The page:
Verizon brings on thousands of additional personnel to assist with operations during strike
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NEW YORK – Verizon announced today that it is deploying thousands of additional employees and contractors to serve its customers during the strike. Employees on special assignment and contractors are currently enrolled or have recently graduated from the company’s technical training classes in Virginia. They will handle all duties of the company’s striking workforce, filling roles in the field and in the company’s customer service centers.
“While we’d rather have our seasoned veterans in these positions, each day, more and more customers are giving us high marks in that their inquiries and issues are being successfully resolved in our call centers and in the field,” said Bob Mudge, president of Verizon’s wireline network operations. “We are taking additional steps to ensure our services are available as our customers deserve and expect. Our employees are proudly working hard in our customers’ homes and businesses and are getting the job done.”
Today’s announcement comes one day after the company presented union leaders with its last, best and final contract offer which includes a 7.5 percent wage increase over the term of the contract, as well as continued access to high quality healthcare at an affordable cost, excellent retirement benefits and, contingent on proposals for flexibility in managing and deploying the workforce, continued job security (no layoff) protection for eligible employees.
“It’s unfortunate that union leaders have denounced our proposal,” said Marc Reed, Verizon’s Chief Administrative Officer. “We’ve given the unions a great offer. Their reaction to our offer does nothing to benefit our employees who are not where they should be – back at work and serving our customers.”
Since the strike began 17 days ago, Verizon has deployed thousands of Verizon employees and contractors from around the nation. These employees are working in the company’s customer service centers, in network facilities and in the field. Since that time, this dedicated workforce -- with the help of over 1,000 employees who no longer wanted to strike and have returned to work – has successfully resolved tens of thousands of repair dispatches, tens of thousands of inquiries in our customer service centers and have fulfilled thousands of new Fios orders.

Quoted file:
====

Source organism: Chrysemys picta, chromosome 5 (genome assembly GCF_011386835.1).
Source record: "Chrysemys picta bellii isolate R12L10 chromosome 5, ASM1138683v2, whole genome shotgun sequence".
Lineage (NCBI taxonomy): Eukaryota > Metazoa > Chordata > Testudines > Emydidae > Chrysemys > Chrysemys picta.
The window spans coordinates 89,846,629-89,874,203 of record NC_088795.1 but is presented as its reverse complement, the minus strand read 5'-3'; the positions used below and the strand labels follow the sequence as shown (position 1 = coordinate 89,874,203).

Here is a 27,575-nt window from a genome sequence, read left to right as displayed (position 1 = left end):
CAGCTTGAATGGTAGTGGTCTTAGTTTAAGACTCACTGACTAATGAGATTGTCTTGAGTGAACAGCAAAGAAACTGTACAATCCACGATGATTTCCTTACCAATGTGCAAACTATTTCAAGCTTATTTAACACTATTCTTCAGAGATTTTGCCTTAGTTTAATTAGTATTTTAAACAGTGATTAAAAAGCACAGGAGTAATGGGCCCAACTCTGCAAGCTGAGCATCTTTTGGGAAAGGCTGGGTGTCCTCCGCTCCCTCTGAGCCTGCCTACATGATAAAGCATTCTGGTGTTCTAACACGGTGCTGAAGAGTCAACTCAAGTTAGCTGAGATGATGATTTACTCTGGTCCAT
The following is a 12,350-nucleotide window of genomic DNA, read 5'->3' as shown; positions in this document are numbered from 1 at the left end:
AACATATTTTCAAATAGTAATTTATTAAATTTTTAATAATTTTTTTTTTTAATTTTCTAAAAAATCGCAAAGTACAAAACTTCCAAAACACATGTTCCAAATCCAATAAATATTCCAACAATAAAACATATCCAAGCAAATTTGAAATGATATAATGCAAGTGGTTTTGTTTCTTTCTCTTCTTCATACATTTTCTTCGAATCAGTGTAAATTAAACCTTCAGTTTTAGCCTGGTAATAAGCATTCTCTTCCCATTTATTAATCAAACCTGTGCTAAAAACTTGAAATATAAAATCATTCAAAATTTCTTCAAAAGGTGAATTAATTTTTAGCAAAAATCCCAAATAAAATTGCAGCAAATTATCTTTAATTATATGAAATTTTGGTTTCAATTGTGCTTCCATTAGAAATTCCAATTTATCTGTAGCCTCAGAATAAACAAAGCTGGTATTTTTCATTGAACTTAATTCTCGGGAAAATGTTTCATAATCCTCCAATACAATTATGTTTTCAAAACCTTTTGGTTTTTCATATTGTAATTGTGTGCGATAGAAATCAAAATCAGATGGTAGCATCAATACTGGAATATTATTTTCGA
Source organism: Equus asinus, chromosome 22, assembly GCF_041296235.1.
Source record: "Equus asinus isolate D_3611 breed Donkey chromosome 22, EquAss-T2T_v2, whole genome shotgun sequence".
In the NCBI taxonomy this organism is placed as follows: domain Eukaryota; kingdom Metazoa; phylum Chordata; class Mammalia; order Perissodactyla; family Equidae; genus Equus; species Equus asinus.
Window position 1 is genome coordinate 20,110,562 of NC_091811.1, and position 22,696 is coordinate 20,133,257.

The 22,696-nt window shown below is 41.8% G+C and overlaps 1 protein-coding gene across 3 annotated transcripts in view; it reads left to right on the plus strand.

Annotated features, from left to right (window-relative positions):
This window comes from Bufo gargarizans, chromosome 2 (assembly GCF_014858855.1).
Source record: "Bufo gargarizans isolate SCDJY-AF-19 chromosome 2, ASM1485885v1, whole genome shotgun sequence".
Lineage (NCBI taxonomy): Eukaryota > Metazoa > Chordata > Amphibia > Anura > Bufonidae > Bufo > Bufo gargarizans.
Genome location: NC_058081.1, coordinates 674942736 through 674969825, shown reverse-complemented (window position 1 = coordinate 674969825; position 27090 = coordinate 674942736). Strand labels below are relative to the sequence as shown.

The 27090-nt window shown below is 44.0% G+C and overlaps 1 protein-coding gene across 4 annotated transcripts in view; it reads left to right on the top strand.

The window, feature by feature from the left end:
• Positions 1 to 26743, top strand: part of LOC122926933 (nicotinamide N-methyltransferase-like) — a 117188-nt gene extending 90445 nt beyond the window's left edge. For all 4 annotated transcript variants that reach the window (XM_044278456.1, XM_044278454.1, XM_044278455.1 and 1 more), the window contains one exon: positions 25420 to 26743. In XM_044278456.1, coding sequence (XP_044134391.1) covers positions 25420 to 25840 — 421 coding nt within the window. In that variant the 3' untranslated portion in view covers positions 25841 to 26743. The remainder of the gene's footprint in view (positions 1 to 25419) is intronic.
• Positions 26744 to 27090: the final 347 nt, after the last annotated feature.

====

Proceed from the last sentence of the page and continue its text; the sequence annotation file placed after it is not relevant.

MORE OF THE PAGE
New remote and automated technologies are also helping resolve issues in ways unseen in the past. Many Fios products and services can be ordered online and self-installed, often eliminating the need for a technician to be dispatched to a customer's home. In addition, enhanced network technologies can remotely resolve many issues that once required dispatch. From adding services, to paying bills, to connecting to the internet, the company’s website has many options available to remotely answer questions and resolve issues. Fios broadband and TV users can also access many functions by using a remote control with information right on the home television or monitor.
“New technologies are continually helping improve the customer experience and they’re especially useful during challenges such as a strike,” said Tami Erwin, president of Verizon’s Consumer and Mass Business unit. “Over the past few years, we’ve launched many new tools and functions on our website that are all focused on offering the best and most efficient service to our customers.”
Erwin added, “We know the strike causes many challenges for all of our employees, but we have to remember that our customers rely on us 24 hours a day, seven days a week.”